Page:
scattering-dominant waters,” Proc. SPIE 7317, 73170E (2009). 10. W. Hou, Ocean Sensing and Monitoring (SPIE, 2013). 11. S. G. Narasimhan, S. K. Nayar, B. Sun, and S. Koppal, “Structured light in scattering media,” in Tenth IEEE
International Conference on Computer Vision (ICCV’05) (IEEE, 2005), pp. 7. 12. B. Cochenour, S. O’Connor, and L. Mullen, “Suppression of forward-scattered light using high-frequency
intensity modulation,” Opt. Eng. 53, 1–8 (2014). 13. J. Watson and O. Zielinski, Subsea Optics and Imaging (Woodhead Publishing Limited, 2013). 14. N. R. Gemmell, A. McCarthy, B. Liu, M. G. Tanner, S. D. Dorenbos, V. Zwiller, M. S. Patterson, G. S. Buller,
B. C. Wilson, and R. H. Hadfield, “Singlet oxygen luminescence detection with a fiber-coupled superconducting nanowire single-photon detector,” Opt. Express 21(4), 5005–5013 (2013).
15. H.-K. Lo, M. Curty, and K. Tamaki, “Secure quantum key distribution,” Nat. Photonics 8(8), 595–604 (2014).
#251754 Received 13 Oct 2015; revised 7 Dec 2015; accepted 8 Dec 2015; published 23 Dec 2015 © 2015 OSA 28 Dec 2015 | Vol. 23, No. 26 | DOI:10.1364/OE.23.033911 | OPTICS EXPRESS 33911
16. P. J. Clarke, R. J. Collins, V. Dunjko, E. Andersson, J. Jeffers, and G. S. Buller, “Experimental demonstration of quantum digital signatures using phase-encoded coherent states of light,” Nat. Commun. 3, 1174 (2012).
17. W. Becker, Advanced Time-Correlated Single Photon Counting Techniques (Springer, 2005). 18. G. S. Buller, R. D. Harkins, A. McCarthy, P. A. Hiskett, G. R. MacKinnon, G. R. Smith, R. Sung, A. M.
Wallace, R. A. Lamb, K. D. Ridley, and J. G. Rarity, “Multiple wavelength time-of-flight sensor based on time- correlated single-photon counting,” Rev. Sci. Instrum. 76(8), 083112 (2005).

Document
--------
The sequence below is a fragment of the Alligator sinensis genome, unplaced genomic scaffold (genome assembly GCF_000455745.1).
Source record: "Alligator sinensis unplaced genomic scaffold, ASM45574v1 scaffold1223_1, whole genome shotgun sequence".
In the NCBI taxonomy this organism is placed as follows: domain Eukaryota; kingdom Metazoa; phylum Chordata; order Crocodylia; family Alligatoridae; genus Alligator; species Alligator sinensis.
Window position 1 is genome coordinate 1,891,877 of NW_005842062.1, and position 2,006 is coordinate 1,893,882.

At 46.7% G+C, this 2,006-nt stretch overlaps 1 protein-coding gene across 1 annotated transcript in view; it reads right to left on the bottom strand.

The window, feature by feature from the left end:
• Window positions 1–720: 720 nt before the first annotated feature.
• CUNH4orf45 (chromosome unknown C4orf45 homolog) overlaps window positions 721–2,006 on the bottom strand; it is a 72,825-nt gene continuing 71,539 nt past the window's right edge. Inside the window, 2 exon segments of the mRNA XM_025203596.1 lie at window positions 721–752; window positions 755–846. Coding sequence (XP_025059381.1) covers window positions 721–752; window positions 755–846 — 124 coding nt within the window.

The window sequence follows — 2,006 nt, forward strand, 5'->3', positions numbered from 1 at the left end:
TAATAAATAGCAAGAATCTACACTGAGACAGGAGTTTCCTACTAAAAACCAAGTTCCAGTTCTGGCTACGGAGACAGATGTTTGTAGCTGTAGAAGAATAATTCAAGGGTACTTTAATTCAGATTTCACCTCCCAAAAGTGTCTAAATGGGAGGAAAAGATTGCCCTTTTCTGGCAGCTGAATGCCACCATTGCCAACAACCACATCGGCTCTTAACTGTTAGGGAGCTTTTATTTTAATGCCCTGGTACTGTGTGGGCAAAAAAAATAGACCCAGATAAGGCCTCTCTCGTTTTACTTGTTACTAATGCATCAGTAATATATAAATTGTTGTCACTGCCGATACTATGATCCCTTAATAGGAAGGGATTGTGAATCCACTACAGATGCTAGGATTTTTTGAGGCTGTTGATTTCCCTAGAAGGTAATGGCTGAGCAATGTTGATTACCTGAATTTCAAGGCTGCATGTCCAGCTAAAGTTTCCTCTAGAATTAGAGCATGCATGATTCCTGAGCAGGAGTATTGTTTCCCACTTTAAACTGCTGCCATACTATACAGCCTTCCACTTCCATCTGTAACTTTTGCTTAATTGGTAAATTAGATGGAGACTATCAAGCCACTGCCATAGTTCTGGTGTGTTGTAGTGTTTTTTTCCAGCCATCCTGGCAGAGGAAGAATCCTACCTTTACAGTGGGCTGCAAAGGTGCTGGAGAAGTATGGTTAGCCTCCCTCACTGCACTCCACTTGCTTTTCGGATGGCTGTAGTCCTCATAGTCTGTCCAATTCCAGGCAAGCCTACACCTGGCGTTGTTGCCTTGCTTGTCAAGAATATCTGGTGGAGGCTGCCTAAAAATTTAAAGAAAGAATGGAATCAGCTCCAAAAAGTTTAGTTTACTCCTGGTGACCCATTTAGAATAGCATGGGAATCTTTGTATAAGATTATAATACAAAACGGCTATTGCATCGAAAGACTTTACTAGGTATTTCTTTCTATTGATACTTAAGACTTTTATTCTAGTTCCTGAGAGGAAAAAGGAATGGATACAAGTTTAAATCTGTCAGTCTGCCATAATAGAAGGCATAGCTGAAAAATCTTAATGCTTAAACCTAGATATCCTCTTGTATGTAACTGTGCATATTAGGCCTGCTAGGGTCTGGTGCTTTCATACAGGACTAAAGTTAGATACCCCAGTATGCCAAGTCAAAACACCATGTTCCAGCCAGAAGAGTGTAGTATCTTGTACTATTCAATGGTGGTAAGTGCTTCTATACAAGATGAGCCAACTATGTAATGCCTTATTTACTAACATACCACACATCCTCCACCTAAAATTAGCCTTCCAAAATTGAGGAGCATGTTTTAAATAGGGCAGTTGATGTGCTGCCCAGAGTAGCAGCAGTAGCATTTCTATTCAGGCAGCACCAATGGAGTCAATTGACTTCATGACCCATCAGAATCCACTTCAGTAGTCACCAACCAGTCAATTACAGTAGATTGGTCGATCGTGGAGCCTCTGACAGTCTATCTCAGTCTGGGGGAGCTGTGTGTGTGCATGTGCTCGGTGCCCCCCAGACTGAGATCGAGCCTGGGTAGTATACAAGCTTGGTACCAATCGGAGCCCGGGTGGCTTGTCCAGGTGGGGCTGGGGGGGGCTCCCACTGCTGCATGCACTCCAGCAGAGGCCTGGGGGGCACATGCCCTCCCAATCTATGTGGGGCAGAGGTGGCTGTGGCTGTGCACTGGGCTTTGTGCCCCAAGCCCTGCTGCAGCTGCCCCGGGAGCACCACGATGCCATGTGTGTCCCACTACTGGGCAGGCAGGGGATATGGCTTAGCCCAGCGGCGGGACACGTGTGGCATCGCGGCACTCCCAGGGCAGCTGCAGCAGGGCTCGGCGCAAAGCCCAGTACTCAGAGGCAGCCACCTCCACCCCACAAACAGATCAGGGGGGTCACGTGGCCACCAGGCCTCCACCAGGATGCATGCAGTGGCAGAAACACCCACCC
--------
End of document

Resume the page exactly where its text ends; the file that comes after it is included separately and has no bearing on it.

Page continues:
19. G. S. Buller and A. M. Wallace, “Ranging and three-dimensional imaging using time-correlated single-photon counting and point-by-point acquisition,” IEEE J. Sel. Top. Quantum Electron. 13(4), 1006–1015 (2007).
20. A. McCarthy, X. Ren, A. Della Frera, N. R. Gemmell, N. J. Krichel, C. Scarcella, A. Ruggeri, A. Tosi, and G. S. Buller, “Kilometer-range depth imaging at 1,550 nm wavelength using an InGaAs/InP single-photon avalanche diode detector,” Opt. Express 21(19), 22098–22113 (2013).
21. A. McCarthy, R. J. Collins, N. J. Krichel, V. Fernández, A. M. Wallace, and G. S. Buller, “Long-range time-of- flight scanning sensor based on high-speed time-correlated single-photon counting,” Appl. Opt. 48(32), 6241– 6251 (2009).
22. S. Pellegrini, G. S. Buller, J. M. Smith, A. M. Wallace, and S. Cova, “Laser-based distance measurements using picosecond resolution time-correlated single-photon counting,” Meas. Sci. Technol. 11(6), 712 (2000).
23. S. Q. Duntley, “Light in the sea,” J. Opt. Soc. Am. 53(2), 214–234 (1963). 24. R. C. Smith and K. S. Baker, “Optical properties of the clearest natural waters (200-800 nm),” Appl. Opt. 20(2),
177–184 (1981). 25. G. M. Hale and M. R. Querry, “Optical constants of water in the 200-nm to 200-µm wavelength region,” Appl.
Opt. 12(3), 555–563 (1973). 26. E. Y. S. Young and A. M. Bullock, “Underwater-airborne laser communication system: characterization of the